And this week things appear to have reached a climax. With the government saying it will offer a historic licensing round for exploration tenements — under one of the most unusual sets of conditions ever seen in the global minerals business.
Local press reported Wednesday that the government has identified 100 land packages with potential for various minerals — which are now to be offered to the private sector under a “reverse auction” process.
The details around this unique licensing regime are somewhat vague. But here’s what initial reports suggest we can expect as part of the this bid round.
Companies interested in bidding for exploration blocks will have to make a proposal for the amount of royalties from the property they will share with the government. For example, if the overall royalty on a property is 5%, the company could propose to take 2.5% and give the government an equal 2.5%.
The firm will then conduct the exploration work. If they discover a deposit, they do not own it — rather, the government will then put the deposit out for another round of bidding from companies that wish to carry out the mine development and operation.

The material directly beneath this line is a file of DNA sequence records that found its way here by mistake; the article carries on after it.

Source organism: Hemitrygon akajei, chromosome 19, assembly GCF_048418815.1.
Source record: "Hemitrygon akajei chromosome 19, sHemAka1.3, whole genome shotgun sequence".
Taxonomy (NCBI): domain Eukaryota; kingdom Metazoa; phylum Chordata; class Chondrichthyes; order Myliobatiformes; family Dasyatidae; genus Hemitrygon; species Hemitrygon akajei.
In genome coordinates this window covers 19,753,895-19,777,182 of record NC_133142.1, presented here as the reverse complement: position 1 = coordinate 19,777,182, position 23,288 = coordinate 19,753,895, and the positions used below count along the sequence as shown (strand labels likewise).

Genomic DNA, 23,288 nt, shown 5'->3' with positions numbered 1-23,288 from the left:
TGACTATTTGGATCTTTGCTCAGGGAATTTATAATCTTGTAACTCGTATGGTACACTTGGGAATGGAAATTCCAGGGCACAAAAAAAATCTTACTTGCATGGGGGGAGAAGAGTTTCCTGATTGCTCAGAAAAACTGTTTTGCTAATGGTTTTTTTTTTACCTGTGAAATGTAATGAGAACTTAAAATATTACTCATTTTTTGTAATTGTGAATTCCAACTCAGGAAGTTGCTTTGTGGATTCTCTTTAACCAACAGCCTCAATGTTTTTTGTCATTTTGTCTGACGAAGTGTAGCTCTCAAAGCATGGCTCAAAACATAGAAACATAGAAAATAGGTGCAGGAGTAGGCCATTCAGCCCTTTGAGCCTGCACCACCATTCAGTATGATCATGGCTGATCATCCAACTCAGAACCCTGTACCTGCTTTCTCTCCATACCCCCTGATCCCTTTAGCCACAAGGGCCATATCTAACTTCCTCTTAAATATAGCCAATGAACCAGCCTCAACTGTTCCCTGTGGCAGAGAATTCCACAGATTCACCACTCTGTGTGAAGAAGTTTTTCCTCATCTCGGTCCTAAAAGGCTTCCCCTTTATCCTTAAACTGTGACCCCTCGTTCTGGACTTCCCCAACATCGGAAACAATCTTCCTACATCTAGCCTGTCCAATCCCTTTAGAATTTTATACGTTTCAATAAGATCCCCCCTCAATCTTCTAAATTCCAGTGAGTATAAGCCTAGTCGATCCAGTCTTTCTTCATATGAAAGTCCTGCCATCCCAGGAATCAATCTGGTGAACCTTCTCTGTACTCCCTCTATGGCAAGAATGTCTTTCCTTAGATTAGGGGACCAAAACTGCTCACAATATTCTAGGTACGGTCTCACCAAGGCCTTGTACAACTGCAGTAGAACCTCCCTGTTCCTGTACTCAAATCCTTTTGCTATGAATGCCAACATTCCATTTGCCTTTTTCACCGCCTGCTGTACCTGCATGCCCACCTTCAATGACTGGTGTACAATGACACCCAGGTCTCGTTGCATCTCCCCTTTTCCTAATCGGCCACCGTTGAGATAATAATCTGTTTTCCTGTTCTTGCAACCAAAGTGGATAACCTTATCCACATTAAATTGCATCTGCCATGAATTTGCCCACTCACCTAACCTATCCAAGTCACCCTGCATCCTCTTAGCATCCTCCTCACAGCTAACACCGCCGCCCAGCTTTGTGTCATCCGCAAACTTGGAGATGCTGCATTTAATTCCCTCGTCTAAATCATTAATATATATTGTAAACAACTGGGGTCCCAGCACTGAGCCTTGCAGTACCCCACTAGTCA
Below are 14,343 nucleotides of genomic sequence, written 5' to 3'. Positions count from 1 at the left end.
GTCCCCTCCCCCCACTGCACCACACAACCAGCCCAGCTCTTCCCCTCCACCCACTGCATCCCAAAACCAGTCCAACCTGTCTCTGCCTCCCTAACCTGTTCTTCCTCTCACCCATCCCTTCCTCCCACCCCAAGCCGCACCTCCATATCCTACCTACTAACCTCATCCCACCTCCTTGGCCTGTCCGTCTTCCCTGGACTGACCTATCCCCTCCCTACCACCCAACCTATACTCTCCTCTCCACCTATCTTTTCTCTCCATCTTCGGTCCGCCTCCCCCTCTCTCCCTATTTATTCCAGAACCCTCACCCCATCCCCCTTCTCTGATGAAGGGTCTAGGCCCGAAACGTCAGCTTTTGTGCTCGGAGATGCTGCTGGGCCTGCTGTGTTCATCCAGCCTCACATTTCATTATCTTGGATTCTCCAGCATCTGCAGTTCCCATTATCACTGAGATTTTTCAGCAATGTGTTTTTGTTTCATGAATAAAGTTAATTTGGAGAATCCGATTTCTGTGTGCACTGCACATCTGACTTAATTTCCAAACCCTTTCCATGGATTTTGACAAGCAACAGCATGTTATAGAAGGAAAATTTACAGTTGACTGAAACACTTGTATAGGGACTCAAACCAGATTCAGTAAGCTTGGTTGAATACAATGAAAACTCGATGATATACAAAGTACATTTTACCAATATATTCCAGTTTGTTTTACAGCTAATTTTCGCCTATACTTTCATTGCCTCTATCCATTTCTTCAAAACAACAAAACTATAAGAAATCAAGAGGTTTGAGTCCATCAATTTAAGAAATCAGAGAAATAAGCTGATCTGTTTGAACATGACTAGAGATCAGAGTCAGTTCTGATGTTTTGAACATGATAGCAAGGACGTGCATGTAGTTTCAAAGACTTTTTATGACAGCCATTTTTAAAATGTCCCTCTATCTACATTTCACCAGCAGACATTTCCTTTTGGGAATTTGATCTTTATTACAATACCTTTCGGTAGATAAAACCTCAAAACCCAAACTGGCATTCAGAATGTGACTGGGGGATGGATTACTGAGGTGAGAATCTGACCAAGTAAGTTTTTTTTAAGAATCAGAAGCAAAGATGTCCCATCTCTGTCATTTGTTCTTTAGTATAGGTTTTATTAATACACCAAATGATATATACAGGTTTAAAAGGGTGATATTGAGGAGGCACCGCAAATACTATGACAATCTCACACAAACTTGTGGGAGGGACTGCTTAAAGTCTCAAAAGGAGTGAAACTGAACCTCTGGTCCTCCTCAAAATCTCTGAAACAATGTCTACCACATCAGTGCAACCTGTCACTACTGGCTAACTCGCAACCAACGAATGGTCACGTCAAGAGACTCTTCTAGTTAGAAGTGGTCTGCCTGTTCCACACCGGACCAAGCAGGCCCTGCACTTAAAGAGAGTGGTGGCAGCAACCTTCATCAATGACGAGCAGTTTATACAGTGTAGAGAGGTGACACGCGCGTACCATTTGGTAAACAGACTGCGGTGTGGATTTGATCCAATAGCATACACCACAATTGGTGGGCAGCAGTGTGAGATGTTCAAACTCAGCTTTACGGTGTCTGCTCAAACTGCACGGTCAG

The exploration firm thus ends up with only a royalty on the project. Which makes this sound like an unattractive proposition — except for one additional feature of these contracts.
That’s a compensation mechanism — which pays exploration firms back their expenses in the event they don’t make a discovery on their bid blocks. With these expenses reportedly to be paid from a government fund that will be set up to support exploration.
With this clause in play, it’s possible that explorers here could get a risk-free shot at making a discovery — and generating a valuable royalty in the process. A proposition that could be attractive for the right players, given India’s high-potential geology and vastly under-explored nature.
Watch to see if this auction goes ahead as early reports are suggesting. And to see who makes offers for the 100 blocks reportedly coming available.